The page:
can only hope that this trip is a
well-puppy check-up for vaccines or a general health/maintenance vet visit for
adult Fido. You know by now that I
stress safety/health before entertainment.
Some diseases (Bordetella, Brucellosis, Parvo/Distemper & others)
are spread through saliva, mucus membranes (eyes/nose), and even from allowing
Fido to walk on or sniff the ground where a diseased dog has “been excused.”
Once Fido is
current on vaccines, it is understandable that you would want to take him for a
run on the beach, perhaps stop in at the local dog-friendly stores, or just
show him off in the passenger seat of your car.
Who doesn’t love an adorable doggie smiling from the car beside you at
red lights? But here’s where I caution
you that beyond his wagging tail lies potential for Fido to be stressed
out. Keep him leashed and close to you
when in public areas. Have a baggie with
tiny pieces of meat jerky treats so that new encounters with strangers are
pleasant experiences. Be very cautious
when socializing Fido with other dogs.
If both are leashed and allowed to slowly approach each other, owners
can facilitate these meetings with “good dog” phrases to encourage the dogs to
get along. Never force meetings with
other dogs or people. If Fido acts
nervous or you notice the hair standing up across his neck and/or back, say
“No” firmly, while immediately removing him from the problematic environment.
Reassure him with soothing voice tones while
petting him, as he may have just attempted to PROTECT YOU. Depending on Fido’s
age when you adopt him,
he may have had a bad experience with another dog. I suggest seeking out a trainer
aggressive or defensive behavior. On the
other paw, puppy Fido is more likely to run toward other dogs in hopes of
playtime, so you must be careful that older dogs are not aggressive toward
him. Not every adult dog will take
kindly to a puppy’s energetic introduction!
(I speak from experience in my own yard.) I encourage dog owners to sign
up for group
obedience classes for excellent social opportunities.
From the time you
leave home with Fido until the moment you return, there are numerous
opportunities to test his temperament. Socialization is a gradual process that
requires patience and diligence on your part as a responsible dog owner.
T. Roberts, Author
Raising Dogs With
ADOPTION: Frequently Asked Questions
How old should my puppy be when I bring
him home? Are you ADOPTING a puppy from the humane
society, a responsible breeder or even from a pet owner that responsibly raised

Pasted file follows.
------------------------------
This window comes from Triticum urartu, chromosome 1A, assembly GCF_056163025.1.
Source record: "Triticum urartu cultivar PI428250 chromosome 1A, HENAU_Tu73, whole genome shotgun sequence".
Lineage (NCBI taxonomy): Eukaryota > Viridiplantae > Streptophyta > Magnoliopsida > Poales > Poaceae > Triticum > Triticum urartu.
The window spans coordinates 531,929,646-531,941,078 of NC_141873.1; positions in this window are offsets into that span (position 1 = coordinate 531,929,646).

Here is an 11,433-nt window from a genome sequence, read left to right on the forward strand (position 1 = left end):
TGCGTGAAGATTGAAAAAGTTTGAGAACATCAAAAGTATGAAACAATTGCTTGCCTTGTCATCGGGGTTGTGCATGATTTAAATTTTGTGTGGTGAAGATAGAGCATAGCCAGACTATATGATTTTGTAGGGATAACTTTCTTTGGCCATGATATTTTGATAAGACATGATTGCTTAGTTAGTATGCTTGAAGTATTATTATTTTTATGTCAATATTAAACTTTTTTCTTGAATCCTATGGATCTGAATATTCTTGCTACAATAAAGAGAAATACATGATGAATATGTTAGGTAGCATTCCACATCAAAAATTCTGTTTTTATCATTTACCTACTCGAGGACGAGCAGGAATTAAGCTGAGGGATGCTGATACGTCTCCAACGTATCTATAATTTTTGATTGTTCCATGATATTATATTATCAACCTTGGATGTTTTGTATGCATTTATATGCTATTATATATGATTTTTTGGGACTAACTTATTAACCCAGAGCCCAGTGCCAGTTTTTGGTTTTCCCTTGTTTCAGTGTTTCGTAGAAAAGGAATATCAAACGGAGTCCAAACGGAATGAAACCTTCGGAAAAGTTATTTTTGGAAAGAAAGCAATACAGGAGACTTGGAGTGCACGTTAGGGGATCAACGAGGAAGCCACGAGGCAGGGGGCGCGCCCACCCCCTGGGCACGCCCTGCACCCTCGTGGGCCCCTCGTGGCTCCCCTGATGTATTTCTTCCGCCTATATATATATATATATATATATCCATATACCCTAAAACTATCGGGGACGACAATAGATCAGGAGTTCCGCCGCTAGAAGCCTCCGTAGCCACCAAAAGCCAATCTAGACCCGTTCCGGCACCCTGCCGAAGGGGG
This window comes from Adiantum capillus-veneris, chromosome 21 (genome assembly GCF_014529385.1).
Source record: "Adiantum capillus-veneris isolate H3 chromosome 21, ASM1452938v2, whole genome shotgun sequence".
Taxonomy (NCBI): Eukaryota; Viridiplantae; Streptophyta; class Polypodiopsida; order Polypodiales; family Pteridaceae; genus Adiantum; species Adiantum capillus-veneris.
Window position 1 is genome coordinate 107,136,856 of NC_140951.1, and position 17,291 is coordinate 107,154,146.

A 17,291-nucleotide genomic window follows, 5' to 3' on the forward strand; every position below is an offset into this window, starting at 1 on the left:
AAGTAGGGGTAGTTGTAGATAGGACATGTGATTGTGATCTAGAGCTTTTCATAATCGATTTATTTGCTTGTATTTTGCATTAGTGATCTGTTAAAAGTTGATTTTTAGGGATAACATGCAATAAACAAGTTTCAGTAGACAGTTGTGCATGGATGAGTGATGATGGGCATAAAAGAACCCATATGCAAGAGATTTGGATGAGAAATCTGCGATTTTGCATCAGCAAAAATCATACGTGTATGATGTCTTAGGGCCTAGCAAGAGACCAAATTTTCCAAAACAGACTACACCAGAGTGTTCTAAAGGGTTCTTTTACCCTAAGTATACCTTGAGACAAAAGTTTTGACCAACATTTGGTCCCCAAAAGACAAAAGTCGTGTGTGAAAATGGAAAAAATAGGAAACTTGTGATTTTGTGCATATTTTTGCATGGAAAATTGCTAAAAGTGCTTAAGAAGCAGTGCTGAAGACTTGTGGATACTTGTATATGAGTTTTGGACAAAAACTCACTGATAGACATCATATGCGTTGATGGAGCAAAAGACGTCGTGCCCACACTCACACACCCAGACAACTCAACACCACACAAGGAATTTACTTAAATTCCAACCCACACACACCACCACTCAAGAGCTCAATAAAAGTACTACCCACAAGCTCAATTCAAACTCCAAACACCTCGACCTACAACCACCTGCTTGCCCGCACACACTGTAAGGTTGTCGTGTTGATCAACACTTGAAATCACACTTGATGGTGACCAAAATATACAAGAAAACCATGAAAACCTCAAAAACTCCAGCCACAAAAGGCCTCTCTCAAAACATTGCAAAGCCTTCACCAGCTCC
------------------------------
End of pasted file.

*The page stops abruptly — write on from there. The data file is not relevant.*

an accidental litter? If so, your puppy
should be around 8 weeks old. The
smaller the breed, the longer puppies need to stay with mamma dog, in my opinion. Even
with larger breed dogs, puppies should
not be taken away from mamma until they are eating and drinking independently,
no longer nursing on mamma, have been wormed on a regular schedule since age 2
weeks, have had a veterinarian check-up and a clear/negative stool check within
adoption week. Your puppy should also
have received his first set of vaccines, which normally happens at age 6
weeks. By leaving pups with mamma dog
for a while after receiving their first vaccines, the breeder will have time to
watch for adverse reactions from the vaccine, and puppies will continue to
socialize and develop personalities until adoption day.
Am I financially prepared for a dog? The expenses in this
paragraph do not include
emergency doctor visits for the occasional accident or illness encountered
while owning a dog. I suggest that you
obtain an “estimate” from your veterinarian regarding the cost to properly
immunize and protect your dog. Some vets
offer a wellness plan that covers all basic vaccines, stool checks, heartworm
testing, spay/neuter and more, for a low-cost monthly payment. I recommend researching
what is included in
these unique plans compared to paying “per visit” with a new puppy. Vaccines
are normally administered 3 to 4
weeks apart and most veterinarians require at least 3 to 4 sets of
immunizations plus the rabies vaccine
in order for your puppy to be protected against fatal diseases common to this
area. Regardless of who you adopt from,
you are still looking at several trips to the veterinarian within the first
year of pup’s life in order to keep him healthy, along with purchasing
heartworm prevention and flea/tick control as “monthly” health maintenance.
There are many products available – some are
all-in-one pills or topical liquids that prevent heartworms, fleas and ticks,
making life much easier on
the pet owner. Another expense to consider
is spay/neuter surgery while your dog is young; please consult with your
veterinarian on the proper age for your dog.
If you already own dogs and you do not have a trusted veterinarian,
please consider a spay/neuter clinic.
Most clinics keep surgical fees as low as possible and offer rabies
vaccines and a few other immunizations at reasonable prices. In addition to
health maintenance, don’t
forget about general supplies! The “basics”
include a crate, food/water bowls, containment options (fencing, tie-out lines,
leash/collar/leads for walking), and a continuous supply of high quality dog